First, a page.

I woke up at around six this morning and I read a woman’s post on the Facebook page of the (real) Camino de Santiago pilgrimage. Her husband died suddenly on his way of the Camino (in Burgos). It made me think if this has any correlation to me at all. First, it was the black birds, my dreams, and then this. Hmmm…all of this is making me nervous and giving me the bad vibes. It’s dragging me down so I’ll force myself to think more positively.

I’m happy to see that I’m 11 miles ahead of the challenge. Perhaps I won’t walk today……🤔

“My covid cry”

My feet are aching. I had to wear my hiking boots today so I can walk my daily goal of 3.4 miles per day. I can’t imagine what the pilgrims must feel walking for 4-6 hours a day. I know that when I do this in real life, I’ll wear my hiking boots because regular tennis shoes won’t do it for me.

I had my covid cry again today. I haven’t had those in about a month or so. My older son is leaving in two days and I’m gonna miss him so much. I cried thinking I was supposed to go with him to Oxford and help him set up. But something always comes up to derail my plans. #FML

“Goodbyes aren’t forever”

Today, we dropped off our son at the airport…

But today’s send off was harder than any other times. It’s easier when you know your child is just in another state and can easily fly there whenever you miss them but to be in another country? That’s what made it harder. I sat in the car bawling my eyes off while waiting for my husband to help him with his bags inside the airport. A young guy working at the curbside knocked on my window and asked if I was okay 😭. I was originally going with him regardless of the covid situation but because of the 14 day quarantine required for Americans, it made it too difficult and too expensive for me to go.

As a mother, the hardest thing is to be away from my kids. If there’s any silver lining to 2020 and covid, it was the opportunity to spend six months with both of my boys at home. I’ll miss my son terribly but I know that I’ll be there to visit him as soon as UK lifts the requirement to quarantine.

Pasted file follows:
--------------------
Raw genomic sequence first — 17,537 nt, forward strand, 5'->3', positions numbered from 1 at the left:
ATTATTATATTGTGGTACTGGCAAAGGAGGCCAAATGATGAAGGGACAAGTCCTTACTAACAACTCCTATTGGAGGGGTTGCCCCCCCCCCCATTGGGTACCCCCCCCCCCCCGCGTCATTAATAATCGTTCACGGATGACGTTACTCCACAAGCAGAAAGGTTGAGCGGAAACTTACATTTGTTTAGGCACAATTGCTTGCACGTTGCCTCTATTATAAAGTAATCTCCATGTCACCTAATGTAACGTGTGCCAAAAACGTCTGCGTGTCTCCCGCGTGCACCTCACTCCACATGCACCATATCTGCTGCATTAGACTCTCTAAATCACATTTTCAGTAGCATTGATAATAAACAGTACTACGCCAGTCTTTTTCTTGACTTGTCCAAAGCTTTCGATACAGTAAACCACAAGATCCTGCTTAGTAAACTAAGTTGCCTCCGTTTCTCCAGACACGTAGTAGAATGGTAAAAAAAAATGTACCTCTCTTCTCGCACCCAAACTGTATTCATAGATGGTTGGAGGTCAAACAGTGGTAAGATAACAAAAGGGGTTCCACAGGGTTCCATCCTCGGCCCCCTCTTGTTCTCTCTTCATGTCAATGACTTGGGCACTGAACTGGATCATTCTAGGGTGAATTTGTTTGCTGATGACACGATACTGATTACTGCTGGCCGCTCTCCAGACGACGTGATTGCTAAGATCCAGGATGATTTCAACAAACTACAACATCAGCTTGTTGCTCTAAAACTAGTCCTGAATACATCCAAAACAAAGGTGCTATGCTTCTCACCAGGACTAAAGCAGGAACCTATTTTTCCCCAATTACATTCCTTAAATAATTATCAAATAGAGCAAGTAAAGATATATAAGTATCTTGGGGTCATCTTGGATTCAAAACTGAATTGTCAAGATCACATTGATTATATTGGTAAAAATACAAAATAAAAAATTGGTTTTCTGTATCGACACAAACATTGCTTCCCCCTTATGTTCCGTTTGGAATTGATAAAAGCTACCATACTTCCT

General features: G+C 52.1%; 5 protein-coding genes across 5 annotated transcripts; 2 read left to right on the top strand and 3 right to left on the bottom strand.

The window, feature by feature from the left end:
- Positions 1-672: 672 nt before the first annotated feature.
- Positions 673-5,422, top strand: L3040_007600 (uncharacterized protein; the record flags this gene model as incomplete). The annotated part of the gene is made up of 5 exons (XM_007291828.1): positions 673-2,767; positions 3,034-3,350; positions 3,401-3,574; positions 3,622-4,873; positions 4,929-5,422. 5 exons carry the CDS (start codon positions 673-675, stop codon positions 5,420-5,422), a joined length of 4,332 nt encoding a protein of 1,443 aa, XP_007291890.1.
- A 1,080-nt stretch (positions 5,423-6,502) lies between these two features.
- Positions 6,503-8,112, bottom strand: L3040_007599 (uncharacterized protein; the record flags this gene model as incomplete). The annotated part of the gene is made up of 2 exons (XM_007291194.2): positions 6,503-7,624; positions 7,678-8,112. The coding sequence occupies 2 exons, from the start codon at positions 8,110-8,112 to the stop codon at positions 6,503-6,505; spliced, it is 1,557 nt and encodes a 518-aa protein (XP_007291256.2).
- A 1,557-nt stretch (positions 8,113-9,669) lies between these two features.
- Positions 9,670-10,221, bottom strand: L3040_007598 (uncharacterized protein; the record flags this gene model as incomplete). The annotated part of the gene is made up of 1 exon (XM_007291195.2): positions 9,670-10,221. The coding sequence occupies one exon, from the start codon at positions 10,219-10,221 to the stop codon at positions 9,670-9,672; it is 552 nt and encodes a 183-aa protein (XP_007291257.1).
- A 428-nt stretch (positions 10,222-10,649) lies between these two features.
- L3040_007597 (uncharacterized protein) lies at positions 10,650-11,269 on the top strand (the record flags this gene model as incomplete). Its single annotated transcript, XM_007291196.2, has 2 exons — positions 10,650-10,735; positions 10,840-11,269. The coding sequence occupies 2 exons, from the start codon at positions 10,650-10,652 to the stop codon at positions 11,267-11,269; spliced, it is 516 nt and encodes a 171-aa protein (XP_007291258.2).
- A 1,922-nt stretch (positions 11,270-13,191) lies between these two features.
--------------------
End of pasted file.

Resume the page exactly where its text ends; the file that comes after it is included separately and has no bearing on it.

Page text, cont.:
“My first ‘Camino’ injury”

I unlocked my third virtual postcard

“Hola Boots Whose bright idea was it to go running with the bulls? It was the longest 800meters of my life. Next time more sprint training first. Ole Boots”

Fun fact about Pamplona:

For the fans of Ernest Hemingway, a visit to Café Iruña is a must if for no other reason than to take a photo with his eternal statue standing at the bar. Built in 1888 and the first establishment to have electricity, Hemingway immortalised the cafe in his first novel, The Sun Also Rises. Hemingway loved Pamplona so much that in a span of four years from 1923-27 he visited it no less than nine times.

Here’s the view after passing Pamplona:

I have now experienced my first “Camino” injury. My littlest toe nail on my left foot is starting to fall off. I’ve averaged about 4.5 miles of walk/run a day and I suppose this is expected. I remember in the movie, Wild, when Reese Witherspoon’s toe nails were black and bruised from hiking the Appalachian trail. Mine isn’t nearly that but I can imagine it happening when you hike all day.

My fourth virtual postcard came today:

Howdy Estela is a mix of diverse interests. Romanesque architecture, fortified settlement, football team and the GP Miguel Induráin cycling race. Do you think they’ll notice if I join in and chug along on a rickety olé mountain hike? LOL later, Boots

“Where I am in real life vs. where I am virtually”

I went to a park and went for a hike alone. Almost got lost in the woods…
And this would’ve been my location somewhere along the Camino if I were doing this in real life.
Looks like I am close to completing 20% and soon a tree will be planted for me!

“My broken heart 💔”

In the last few days of September, I walked quietly carrying a broken heart, crying along my virtual Camino route. I’ve been sad lately, finding to fill the empty void I feel inside of me. I hope that I find happiness in my next lifetime because this one can’t seem to complete me.

So far I’ve walked 90.9 miles! Thank you for reading (and this is quite long!). See you next month and “Buen Camino” as the pilgims would greet each other along the way.

P.S. I made a short reels (see below) during my hike. I hope you enjoy it.